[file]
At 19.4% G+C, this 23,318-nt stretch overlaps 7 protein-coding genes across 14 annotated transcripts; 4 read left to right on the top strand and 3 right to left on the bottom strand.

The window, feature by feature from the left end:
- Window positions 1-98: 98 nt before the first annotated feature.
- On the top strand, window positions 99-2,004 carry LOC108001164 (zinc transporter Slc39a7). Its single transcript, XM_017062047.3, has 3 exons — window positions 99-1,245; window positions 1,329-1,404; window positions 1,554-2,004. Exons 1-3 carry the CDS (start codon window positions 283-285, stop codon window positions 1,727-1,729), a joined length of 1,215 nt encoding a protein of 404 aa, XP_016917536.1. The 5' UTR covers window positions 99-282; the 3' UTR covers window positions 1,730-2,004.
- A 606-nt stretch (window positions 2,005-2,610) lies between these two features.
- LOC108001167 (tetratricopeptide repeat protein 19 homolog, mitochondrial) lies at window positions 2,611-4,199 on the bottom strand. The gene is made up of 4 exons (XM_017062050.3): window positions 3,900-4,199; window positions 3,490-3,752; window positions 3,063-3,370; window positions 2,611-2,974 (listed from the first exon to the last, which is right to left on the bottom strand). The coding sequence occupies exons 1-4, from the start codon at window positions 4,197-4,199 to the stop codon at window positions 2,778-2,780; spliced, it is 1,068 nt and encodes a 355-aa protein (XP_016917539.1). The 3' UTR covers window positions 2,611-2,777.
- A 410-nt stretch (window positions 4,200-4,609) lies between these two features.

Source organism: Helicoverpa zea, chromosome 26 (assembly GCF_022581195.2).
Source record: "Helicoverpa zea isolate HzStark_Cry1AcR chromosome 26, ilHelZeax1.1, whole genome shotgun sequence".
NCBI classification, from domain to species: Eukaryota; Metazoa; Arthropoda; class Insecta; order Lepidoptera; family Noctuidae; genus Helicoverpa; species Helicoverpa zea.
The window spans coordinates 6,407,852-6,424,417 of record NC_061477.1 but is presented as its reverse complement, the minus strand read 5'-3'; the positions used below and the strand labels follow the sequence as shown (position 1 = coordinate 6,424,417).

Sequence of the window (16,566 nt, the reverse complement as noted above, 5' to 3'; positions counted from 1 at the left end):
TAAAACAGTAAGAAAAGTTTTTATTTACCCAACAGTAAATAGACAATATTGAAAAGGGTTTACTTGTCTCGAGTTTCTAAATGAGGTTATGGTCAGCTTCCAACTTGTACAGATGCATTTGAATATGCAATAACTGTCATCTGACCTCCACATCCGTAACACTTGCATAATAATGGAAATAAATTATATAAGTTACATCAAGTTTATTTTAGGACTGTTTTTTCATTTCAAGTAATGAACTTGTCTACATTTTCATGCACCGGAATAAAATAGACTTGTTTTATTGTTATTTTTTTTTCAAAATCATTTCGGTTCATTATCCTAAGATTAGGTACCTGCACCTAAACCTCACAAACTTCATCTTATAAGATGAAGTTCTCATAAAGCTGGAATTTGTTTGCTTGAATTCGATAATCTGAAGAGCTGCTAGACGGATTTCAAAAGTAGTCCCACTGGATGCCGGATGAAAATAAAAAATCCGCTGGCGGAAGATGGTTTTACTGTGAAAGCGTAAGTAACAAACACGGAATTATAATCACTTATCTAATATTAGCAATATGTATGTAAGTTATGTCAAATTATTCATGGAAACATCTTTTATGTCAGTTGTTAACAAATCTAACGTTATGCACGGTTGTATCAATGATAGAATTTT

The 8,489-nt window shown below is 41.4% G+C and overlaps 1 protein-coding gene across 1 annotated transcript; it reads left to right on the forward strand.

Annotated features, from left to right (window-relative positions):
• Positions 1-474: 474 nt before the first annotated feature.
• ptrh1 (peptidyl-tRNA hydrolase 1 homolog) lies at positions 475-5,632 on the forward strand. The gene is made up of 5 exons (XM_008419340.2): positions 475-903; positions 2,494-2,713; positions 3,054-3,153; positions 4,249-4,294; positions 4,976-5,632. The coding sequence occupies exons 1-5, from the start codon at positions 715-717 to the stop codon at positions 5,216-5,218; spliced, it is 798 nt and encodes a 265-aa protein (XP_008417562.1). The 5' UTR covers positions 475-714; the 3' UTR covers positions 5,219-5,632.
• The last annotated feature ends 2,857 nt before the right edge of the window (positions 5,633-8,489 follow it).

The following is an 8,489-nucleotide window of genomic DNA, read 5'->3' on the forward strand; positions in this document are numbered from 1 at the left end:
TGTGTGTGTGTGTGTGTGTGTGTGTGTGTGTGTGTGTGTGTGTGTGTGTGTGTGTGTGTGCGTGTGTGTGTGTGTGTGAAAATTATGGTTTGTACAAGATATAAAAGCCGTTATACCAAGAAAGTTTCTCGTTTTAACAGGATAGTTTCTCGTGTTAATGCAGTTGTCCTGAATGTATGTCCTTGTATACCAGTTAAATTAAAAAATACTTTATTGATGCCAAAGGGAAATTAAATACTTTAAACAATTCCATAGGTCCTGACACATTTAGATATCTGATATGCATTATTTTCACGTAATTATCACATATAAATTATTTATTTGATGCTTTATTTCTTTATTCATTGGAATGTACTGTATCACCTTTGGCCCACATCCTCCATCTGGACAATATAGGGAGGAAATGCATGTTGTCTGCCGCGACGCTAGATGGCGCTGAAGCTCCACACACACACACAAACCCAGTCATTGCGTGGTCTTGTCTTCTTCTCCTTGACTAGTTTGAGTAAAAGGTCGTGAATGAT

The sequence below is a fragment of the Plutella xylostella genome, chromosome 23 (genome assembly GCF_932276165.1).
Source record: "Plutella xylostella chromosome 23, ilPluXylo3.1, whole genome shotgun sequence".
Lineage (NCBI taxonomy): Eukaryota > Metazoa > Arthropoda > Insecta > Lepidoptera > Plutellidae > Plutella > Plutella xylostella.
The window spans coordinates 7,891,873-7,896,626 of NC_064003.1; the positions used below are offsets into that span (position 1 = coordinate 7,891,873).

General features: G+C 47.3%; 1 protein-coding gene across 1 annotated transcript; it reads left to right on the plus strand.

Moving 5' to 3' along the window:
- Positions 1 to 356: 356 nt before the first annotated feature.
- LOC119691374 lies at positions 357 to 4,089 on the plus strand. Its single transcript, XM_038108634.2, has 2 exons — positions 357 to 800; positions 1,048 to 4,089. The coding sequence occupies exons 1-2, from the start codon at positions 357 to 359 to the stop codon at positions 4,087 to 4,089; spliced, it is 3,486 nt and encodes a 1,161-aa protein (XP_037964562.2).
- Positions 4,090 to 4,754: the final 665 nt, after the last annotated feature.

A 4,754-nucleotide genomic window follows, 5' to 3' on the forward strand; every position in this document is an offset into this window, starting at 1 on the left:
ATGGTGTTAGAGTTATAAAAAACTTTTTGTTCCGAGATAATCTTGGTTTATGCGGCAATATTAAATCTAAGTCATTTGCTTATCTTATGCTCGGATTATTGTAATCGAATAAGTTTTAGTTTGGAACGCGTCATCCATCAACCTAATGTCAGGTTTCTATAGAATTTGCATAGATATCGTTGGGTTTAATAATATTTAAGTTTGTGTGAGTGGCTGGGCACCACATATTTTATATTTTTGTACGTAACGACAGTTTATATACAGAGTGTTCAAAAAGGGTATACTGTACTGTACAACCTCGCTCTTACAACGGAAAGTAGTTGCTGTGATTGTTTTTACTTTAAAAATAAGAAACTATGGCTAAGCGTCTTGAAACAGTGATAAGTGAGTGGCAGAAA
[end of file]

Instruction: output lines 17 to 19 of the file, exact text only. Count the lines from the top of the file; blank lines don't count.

• ptrh1 (peptidyl-tRNA hydrolase 1 homolog) lies at positions 475-5,632 on the forward strand. The gene is made up of 5 exons (XM_008419340.2): positions 475-903; positions 2,494-2,713; positions 3,054-3,153; positions 4,249-4,294; positions 4,976-5,632. The coding sequence occupies exons 1-5, from the start codon at positions 715-717 to the stop codon at positions 5,216-5,218; spliced, it is 798 nt and encodes a 265-aa protein (XP_008417562.1). The 5' UTR covers positions 475-714; the 3' UTR covers positions 5,219-5,632.
• The last annotated feature ends 2,857 nt before the right edge of the window (positions 5,633-8,489 follow it).

The following is an 8,489-nucleotide window of genomic DNA, read 5'->3' on the forward strand; positions in this document are numbered from 1 at the left end: